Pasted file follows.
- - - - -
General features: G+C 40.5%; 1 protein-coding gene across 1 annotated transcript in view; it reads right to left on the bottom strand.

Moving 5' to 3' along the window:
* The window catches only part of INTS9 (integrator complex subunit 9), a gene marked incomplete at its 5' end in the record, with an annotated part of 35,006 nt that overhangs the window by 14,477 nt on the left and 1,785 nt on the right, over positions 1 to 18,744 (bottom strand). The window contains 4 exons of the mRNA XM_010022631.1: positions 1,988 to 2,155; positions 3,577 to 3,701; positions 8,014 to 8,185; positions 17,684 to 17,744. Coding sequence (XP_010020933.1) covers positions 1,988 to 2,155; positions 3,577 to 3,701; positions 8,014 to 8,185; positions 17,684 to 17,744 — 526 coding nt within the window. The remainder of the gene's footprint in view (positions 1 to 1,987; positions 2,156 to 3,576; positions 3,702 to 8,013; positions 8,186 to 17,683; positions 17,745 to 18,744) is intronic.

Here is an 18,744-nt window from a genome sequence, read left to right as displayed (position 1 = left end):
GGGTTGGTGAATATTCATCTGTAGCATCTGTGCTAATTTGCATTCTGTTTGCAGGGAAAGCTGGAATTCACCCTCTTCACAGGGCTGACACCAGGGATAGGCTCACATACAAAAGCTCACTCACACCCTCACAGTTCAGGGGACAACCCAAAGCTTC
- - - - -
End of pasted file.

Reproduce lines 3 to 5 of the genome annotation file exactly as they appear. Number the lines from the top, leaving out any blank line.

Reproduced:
* The window catches only part of INTS9 (integrator complex subunit 9), a gene marked incomplete at its 5' end in the record, with an annotated part of 35,006 nt that overhangs the window by 14,477 nt on the left and 1,785 nt on the right, over positions 1 to 18,744 (bottom strand). The window contains 4 exons of the mRNA XM_010022631.1: positions 1,988 to 2,155; positions 3,577 to 3,701; positions 8,014 to 8,185; positions 17,684 to 17,744. Coding sequence (XP_010020933.1) covers positions 1,988 to 2,155; positions 3,577 to 3,701; positions 8,014 to 8,185; positions 17,684 to 17,744 — 526 coding nt within the window. The remainder of the gene's footprint in view (positions 1 to 1,987; positions 2,156 to 3,576; positions 3,702 to 8,013; positions 8,186 to 17,683; positions 17,745 to 18,744) is intronic.

Here is an 18,744-nt window from a genome sequence, read left to right as displayed (position 1 = left end):
GGGTTGGTGAATATTCATCTGTAGCATCTGTGCTAATTTGCATTCTGTTTGCAGGGAAAGCTGGAATTCACCCTCTTCACAGGGCTGACACCAGGGATAGGCTCACATACAAAAGCTCACTCACACCCTCACAGTTCAGGGGACAACCCAAAGCTTC